Viroporins are small, usually hydrophobic multifunctional viral proteins that modify cellular membranes.

They facilitate virus release from infected cells by assembling into oligomeric ion channels or pores in the host cell’s membrane, rendering it more permeable and thus facilitating the exit of virions from the cell. 

The most well-established function of viroporins is the permeabilization of the cell membrane to ions and small solutes.

Viroporins also have additional effects on cellular metabolism and homeostasis mediated by protein-protein interactions with host cell proteins.

Viroporins enhance viral growth rates, but are not essential for viral replication.

Most viroporins are not essential, but their absence significantly reduces the efficiency of viral propagation. 

Associated with a a variety of viral genomes, and are particularly common in RNA viruses. 

Many viruses that cause human disease express viroporins: hepatitis C virus, HIV-1, influenza A virus, poliovirus, respiratory syncytial virus, and Coronavirus.

Viroporins are usually small, under 100 or 120 amino acid residues.

Viroporins contain at least one region capable of folding into an amphipathic transmembrane helix, and 

stretches of basic amino acids, or stretches of aromatic amino acids thought to reside in the interfacial region of the membrane.

These oligomer proteins, most often tetramers, form ion channels or pores that permit diffusion of ions across the cell membrane. 

Viroporins vary in their ability to effect the architecture of cell membrane’s pores, in selectivity, in the ability to incorporate lipids and to extend beyond the cellular membrane, and in their array of other roles.

Viroporins are observed to localize to the Golgi apparatus and other cytoplasmic structures during viral infection.

Viroporins activate the NLRP3 inflammasome by inducing different ionic fluxes. 

A proposed classification of  viroporins into four classes based on their topology and orientation in the membrane.

There are marked variation in the consequences of viroporin depletion: while hepatitis C virus is incapable of propagation without its p7 protein viroporin

influenza A virus and HIV-1 see decreases in in vitro viral titer of 10- to 100-fold in the absence of their respective viroporins, but remain capable of propagation.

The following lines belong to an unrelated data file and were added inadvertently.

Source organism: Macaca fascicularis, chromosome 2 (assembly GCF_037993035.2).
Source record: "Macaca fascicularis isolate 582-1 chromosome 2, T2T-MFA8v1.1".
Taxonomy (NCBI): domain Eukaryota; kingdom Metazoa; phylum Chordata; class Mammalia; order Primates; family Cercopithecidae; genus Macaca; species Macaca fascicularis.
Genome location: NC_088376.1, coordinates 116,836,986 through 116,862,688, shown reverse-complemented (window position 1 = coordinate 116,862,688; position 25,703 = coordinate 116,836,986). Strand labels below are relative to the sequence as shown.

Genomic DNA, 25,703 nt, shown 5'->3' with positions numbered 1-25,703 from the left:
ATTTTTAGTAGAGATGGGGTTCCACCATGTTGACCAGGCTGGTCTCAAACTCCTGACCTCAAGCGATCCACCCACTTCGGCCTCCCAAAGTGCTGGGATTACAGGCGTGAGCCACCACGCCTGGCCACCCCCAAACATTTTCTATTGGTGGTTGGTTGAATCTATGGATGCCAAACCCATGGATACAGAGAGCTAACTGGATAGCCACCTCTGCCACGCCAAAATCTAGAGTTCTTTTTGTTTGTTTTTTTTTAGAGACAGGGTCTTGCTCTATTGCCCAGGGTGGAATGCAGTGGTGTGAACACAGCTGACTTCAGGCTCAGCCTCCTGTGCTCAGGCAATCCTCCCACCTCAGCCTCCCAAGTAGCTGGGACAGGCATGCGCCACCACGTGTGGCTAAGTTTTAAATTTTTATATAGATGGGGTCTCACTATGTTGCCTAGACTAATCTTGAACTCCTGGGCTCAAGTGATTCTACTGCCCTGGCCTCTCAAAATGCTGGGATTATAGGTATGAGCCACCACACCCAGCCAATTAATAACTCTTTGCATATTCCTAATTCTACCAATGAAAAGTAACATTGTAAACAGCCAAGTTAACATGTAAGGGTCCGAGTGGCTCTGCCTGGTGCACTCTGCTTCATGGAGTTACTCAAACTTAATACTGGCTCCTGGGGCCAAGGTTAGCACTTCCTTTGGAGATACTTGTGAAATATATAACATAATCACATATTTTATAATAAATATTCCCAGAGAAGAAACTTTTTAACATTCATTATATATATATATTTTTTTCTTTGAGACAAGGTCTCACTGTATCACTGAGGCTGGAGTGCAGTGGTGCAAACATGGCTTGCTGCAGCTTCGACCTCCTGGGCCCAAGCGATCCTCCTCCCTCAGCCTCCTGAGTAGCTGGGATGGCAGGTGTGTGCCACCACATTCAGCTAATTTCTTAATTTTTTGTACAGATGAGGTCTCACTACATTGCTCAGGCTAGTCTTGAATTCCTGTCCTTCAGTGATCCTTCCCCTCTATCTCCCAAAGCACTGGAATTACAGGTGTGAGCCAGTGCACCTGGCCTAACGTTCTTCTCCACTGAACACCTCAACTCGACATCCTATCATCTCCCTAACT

Pores formed by viroporins are nonselective or only weakly selective for particular ions or small molecules.

Some, however, do show strong selectivity.

In enveloped viruses, viroporins are not highly concentrated in the viral envelope, but nevertheless their presence may promote viral entry into the cell.

Viroporins in the membranes of organelles such as the Golgi apparatus can influence the internal environments, and modulate protein trafficking of viral proteins or protect the proteins from the low pH in these cellular compartments. 

In non-enveloped viruses, the membrane permeability changes may be sufficient to induce cell lysis, permitting the new virions to exit the cell. 

In enveloped viruses, viroporins’ depolarization effect promote viral budding.

Diminishing the ion channel or pore function of viroporins, by mutations that block conductance or through channel-blocking drugs, reduces or eliminates viral propagation.

Most viruses encoding viroporins can replicate their genomes in the absence of the viroporin, even if they are impaired in propagation. 

Rotaviruses and picornaviruses, use viroporins to facilitate the formation of viroplasm, or the specialized intracellular compartments from the membrane of the endoplasmic reticulum in which genome replication occurs.

Some viroporins exert their effects through protein-protein interactions. 

Viroporins are considered virulence factors.

In some cases the membrane permeabilization effects of viroporins activate the inflammasome, a protein complex associated with activation of innate immunity which, when overactive, can cause disease symptoms.

The human papillomavirus 16 E5 protein, is an oncogenic viroporin.

Amantadine, used against influenza A is an example of a viroporin-targeting drug: 

Cochrane review did not find benefit for its use in children or elderly people.

Viroporins arebfound in a large number of viruses with distinct genomic organizations and replication mechanisms.

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